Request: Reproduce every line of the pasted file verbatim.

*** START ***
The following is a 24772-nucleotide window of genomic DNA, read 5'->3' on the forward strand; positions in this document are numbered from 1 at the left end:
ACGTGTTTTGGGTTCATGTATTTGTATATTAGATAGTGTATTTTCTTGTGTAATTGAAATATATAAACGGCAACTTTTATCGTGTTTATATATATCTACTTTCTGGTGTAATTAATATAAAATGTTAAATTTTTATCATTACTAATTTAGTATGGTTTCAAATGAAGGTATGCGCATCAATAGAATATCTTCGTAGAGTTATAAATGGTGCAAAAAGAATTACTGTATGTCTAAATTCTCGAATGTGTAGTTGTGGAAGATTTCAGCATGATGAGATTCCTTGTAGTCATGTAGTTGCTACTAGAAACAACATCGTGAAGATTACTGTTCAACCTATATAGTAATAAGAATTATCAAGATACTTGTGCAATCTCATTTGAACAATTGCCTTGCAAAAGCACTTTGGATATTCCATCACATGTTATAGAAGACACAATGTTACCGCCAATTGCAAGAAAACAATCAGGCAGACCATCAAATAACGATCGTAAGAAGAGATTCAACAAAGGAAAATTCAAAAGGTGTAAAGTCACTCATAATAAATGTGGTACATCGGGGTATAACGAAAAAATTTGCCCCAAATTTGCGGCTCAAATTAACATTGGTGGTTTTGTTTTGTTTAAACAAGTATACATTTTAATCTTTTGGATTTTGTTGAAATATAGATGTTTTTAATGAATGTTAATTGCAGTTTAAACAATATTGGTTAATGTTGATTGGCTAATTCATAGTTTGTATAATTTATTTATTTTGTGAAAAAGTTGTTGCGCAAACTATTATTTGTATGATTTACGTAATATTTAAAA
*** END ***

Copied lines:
The following is a 24772-nucleotide window of genomic DNA, read 5'->3' on the forward strand; positions in this document are numbered from 1 at the left end:
ACGTGTTTTGGGTTCATGTATTTGTATATTAGATAGTGTATTTTCTTGTGTAATTGAAATATATAAACGGCAACTTTTATCGTGTTTATATATATCTACTTTCTGGTGTAATTAATATAAAATGTTAAATTTTTATCATTACTAATTTAGTATGGTTTCAAATGAAGGTATGCGCATCAATAGAATATCTTCGTAGAGTTATAAATGGTGCAAAAAGAATTACTGTATGTCTAAATTCTCGAATGTGTAGTTGTGGAAGATTTCAGCATGATGAGATTCCTTGTAGTCATGTAGTTGCTACTAGAAACAACATCGTGAAGATTACTGTTCAACCTATATAGTAATAAGAATTATCAAGATACTTGTGCAATCTCATTTGAACAATTGCCTTGCAAAAGCACTTTGGATATTCCATCACATGTTATAGAAGACACAATGTTACCGCCAATTGCAAGAAAACAATCAGGCAGACCATCAAATAACGATCGTAAGAAGAGATTCAACAAAGGAAAATTCAAAAGGTGTAAAGTCACTCATAATAAATGTGGTACATCGGGGTATAACGAAAAAATTTGCCCCAAATTTGCGGCTCAAATTAACATTGGTGGTTTTGTTTTGTTTAAACAAGTATACATTTTAATCTTTTGGATTTTGTTGAAATATAGATGTTTTTAATGAATGTTAATTGCAGTTTAAACAATATTGGTTAATGTTGATTGGCTAATTCATAGTTTGTATAATTTATTTATTTTGTGAAAAAGTTGTTGCGCAAACTATTATTTGTATGATTTACGTAATATTTAAAA